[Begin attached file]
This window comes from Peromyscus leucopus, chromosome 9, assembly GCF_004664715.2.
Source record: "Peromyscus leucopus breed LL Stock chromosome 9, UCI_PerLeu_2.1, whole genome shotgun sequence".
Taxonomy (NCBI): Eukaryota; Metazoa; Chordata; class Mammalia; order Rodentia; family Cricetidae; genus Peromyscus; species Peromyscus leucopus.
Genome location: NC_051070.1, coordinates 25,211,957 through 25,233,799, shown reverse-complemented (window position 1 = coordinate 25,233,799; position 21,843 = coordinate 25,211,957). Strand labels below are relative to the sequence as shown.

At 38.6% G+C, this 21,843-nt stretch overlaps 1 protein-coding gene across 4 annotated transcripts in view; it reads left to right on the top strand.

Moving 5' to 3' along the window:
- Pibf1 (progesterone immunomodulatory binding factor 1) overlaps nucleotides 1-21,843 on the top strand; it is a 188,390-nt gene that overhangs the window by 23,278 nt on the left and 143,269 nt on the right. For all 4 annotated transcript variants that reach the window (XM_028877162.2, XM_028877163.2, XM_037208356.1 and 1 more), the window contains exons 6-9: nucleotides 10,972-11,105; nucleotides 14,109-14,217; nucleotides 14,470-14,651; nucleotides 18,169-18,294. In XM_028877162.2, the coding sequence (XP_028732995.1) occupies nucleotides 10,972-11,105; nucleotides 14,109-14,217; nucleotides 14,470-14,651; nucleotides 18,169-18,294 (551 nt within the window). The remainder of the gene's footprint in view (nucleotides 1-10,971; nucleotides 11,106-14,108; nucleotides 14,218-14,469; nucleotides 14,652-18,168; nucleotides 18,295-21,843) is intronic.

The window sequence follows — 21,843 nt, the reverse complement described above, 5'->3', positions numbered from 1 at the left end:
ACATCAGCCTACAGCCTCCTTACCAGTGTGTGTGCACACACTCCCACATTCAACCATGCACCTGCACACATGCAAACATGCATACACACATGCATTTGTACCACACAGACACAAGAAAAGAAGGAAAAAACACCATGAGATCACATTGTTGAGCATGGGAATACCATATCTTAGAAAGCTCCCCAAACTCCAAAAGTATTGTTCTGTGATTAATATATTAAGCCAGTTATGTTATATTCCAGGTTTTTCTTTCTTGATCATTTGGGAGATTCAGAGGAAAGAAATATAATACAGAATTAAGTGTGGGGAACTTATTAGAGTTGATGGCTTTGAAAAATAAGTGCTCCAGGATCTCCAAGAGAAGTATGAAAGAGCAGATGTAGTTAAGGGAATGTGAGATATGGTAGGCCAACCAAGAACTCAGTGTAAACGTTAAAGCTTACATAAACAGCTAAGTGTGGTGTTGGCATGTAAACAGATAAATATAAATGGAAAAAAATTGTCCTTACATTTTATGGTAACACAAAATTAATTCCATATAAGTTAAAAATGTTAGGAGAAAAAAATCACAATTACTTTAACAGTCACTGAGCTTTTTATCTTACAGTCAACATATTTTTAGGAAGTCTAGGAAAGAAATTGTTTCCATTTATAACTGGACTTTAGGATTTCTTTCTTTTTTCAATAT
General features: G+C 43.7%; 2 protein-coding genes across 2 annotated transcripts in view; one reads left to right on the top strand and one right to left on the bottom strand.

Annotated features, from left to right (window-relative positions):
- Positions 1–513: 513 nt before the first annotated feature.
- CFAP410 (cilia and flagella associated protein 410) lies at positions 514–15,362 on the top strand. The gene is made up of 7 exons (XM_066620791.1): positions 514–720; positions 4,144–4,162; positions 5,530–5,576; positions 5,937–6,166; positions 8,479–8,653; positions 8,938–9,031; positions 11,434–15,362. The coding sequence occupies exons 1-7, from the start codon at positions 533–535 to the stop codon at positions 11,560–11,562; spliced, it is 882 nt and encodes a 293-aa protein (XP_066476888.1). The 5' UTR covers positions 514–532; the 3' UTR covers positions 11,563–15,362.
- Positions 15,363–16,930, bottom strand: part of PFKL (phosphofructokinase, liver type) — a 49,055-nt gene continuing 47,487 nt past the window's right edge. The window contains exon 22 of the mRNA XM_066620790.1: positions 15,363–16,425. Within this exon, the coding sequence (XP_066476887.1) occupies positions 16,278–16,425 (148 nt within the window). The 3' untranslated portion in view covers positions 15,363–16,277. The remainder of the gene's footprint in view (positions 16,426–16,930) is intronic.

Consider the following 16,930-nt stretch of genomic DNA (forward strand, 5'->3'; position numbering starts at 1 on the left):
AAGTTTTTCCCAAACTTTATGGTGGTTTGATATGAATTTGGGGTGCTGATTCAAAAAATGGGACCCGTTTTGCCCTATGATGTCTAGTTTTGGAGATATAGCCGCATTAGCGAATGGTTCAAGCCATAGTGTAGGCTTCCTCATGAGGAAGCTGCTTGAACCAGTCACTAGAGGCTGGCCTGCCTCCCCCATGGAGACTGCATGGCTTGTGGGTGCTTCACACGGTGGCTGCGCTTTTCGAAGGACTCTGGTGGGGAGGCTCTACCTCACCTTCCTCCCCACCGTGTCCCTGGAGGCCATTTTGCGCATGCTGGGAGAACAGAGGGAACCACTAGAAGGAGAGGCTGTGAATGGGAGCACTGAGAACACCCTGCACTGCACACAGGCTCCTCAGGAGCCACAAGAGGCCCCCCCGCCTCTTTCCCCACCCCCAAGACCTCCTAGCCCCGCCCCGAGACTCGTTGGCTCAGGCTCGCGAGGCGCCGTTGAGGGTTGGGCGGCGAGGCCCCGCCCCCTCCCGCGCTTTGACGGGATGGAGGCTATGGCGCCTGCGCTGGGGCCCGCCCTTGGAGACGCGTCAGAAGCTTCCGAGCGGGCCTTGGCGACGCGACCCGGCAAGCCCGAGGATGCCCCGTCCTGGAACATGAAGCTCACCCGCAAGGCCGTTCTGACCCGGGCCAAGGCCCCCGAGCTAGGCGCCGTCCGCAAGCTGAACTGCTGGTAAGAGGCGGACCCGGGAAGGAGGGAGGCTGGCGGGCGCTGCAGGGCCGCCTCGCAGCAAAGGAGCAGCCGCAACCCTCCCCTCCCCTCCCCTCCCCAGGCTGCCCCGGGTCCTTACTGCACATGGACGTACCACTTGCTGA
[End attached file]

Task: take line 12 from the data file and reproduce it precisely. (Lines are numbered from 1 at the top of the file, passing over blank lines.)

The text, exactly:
- Positions 1–513: 513 nt before the first annotated feature.